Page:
People interpret personalization in various ways. At Merkle, we think about personalization as an ongoing exchange, not just a one-time project.
The only true constant in personalization is that it is reliant on data. To deliver an individualized experience, you need to pull from multiple sources of data— first, second, and third-party — to identify an individual and determine how you'll interact. But then the question becomes how do you use that data? Some think of personalization as manually identifying content based on specific audiences and presenting it in a rules-based manner. Others look to employ machine learning tools to develop algorithms and automate the process. Personalization is also referred to as utilizing AI to process data, formulate recommendations, and orchestrate the changes to content in real time.
This blog series will explore perspectives from leaders at Merkle and their experience working with brands to deliver on personalization.
Our first discussion is with Margie Chiu, SVP, Business Transformation at Merkle.
Margie leads omni-channel marketing strategy, digital transformation, marketing technology planning, marketing program design, and customer strategy for the world’s best brands.
1. What challenges do you see organizations facing with their overall marketing strategy as it relates to delivering personalized experiences?
“The clients I work with have challenges in three main areas:”
- Regulatory: “This differs by client and industry, but not knowing what they can and are allowed do with data becomes a challenge.”
- Data: “Data is siloed and people do not know who has data or what data they can use.”
- Program: “The overall complexity of personalization adds cost and complexity to an organization, and many end up feeling that their hands are tied.”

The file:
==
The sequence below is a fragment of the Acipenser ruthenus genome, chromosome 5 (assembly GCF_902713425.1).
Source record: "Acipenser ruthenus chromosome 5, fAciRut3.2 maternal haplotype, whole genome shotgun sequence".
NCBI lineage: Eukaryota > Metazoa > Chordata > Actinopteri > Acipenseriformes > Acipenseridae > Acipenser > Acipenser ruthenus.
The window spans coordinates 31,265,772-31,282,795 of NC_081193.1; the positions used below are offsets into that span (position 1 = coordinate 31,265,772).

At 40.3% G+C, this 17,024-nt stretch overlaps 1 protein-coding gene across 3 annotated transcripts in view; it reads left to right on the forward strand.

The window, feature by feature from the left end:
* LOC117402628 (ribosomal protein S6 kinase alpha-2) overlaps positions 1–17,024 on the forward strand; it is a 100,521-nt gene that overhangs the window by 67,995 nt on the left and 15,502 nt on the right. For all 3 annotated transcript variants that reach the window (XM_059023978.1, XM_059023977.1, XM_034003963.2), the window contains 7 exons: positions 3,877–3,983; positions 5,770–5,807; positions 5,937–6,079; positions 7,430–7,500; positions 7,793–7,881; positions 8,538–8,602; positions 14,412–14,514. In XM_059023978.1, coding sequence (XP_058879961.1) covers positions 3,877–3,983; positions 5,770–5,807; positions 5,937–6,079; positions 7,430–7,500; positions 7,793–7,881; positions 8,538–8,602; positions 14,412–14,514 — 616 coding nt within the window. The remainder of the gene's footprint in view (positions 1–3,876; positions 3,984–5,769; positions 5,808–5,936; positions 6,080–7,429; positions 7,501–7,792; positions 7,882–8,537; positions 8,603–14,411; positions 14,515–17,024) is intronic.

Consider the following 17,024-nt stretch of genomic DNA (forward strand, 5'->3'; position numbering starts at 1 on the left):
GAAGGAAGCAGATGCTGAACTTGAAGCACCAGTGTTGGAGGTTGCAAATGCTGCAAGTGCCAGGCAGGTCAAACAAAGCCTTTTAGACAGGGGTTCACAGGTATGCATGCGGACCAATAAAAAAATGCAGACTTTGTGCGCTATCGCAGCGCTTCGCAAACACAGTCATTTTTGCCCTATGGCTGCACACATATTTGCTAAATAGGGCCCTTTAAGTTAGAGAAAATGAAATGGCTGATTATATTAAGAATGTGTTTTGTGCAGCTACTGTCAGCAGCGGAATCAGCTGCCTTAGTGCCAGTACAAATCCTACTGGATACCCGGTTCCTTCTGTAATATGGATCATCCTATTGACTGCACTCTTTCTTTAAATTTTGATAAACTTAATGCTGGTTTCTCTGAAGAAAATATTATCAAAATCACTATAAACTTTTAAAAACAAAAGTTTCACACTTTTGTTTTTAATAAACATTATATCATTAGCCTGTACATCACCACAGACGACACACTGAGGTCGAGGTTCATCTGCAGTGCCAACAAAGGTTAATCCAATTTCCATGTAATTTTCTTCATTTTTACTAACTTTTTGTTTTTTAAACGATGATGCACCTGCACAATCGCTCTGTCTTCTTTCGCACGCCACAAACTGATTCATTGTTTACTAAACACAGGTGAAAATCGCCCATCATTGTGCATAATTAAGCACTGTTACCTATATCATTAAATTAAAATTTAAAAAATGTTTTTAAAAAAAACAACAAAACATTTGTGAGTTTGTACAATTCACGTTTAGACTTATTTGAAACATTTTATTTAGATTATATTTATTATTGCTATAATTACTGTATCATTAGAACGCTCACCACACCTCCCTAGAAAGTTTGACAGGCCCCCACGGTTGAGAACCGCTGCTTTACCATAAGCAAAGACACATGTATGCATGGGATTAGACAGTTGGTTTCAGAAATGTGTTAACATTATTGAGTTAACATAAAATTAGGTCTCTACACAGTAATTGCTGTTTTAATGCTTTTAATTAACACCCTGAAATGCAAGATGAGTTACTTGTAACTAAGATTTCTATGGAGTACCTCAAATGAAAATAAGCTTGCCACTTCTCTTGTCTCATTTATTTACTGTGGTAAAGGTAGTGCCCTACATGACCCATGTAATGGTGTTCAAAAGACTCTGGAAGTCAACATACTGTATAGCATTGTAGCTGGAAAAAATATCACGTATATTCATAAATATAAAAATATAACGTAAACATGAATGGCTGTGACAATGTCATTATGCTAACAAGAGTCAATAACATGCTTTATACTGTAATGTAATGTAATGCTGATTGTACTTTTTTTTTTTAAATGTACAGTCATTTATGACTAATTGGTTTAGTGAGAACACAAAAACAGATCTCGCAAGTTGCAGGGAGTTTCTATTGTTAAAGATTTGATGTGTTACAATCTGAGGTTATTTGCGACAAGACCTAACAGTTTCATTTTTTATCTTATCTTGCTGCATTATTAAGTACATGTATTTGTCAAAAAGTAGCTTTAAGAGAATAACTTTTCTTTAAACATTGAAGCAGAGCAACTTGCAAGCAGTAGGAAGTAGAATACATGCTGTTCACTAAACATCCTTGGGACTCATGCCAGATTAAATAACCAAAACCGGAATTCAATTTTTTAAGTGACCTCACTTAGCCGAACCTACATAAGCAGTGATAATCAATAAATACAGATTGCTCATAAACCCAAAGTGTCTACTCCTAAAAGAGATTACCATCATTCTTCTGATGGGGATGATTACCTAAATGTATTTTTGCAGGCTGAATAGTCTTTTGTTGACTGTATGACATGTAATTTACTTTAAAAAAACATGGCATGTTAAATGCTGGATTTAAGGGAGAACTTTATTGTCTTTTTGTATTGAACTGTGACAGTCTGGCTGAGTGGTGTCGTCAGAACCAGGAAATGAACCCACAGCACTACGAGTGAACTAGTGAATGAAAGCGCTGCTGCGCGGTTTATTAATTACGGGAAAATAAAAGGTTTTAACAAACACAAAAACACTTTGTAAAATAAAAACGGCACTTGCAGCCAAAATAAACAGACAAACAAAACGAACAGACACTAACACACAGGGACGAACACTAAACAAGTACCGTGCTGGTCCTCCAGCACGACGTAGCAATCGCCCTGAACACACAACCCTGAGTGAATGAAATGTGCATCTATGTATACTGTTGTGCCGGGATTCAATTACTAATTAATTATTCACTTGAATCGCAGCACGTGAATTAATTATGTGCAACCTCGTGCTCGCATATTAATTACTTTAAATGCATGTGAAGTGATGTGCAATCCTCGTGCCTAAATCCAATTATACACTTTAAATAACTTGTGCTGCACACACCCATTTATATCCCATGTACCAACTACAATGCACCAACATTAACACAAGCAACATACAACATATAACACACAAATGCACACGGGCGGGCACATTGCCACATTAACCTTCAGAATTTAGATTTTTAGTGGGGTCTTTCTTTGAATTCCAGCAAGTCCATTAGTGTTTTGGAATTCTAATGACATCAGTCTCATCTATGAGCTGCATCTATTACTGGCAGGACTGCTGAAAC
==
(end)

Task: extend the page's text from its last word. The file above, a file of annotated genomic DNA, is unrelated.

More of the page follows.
2. How does organizational readiness including creative, data, and a good customer strategy enable organizations to deliver on personalized experiences?
“Organizations need a good customer strategy and personalization roadmap but at the same time, there are quick wins they can act on today.”
3. What are some key questions organizations should ask vendors and partners?
“Most clients leverage multiple vendors and most of the vendors operate at a product/channel level. Businesses need to design an infrastructure with their vendors where there is a lead agency and all the vendors are collaborating within the vision of personalization.”
4. What questions should organizations ask themselves about their strategy?
“Clients who want to be customer centric need to ask themselves why they are not. Organizations need to ask themselves if incentives and business KPIs are tied to products and channels or to the customer experience. Not doing so causes an internal priority conflict. If teams are evaluated on product/channel performance and not customer-centric KPIs, they are not aligned to deliver personalized experiences.”
5. What recent trends do you see for personalization?
“Organizations taking a deeper look at their data: strategic data audits. Also, decisioning based on solid data will be big.”
The next blog in the series will focus on an interview with Steve Galaty about digital personalization.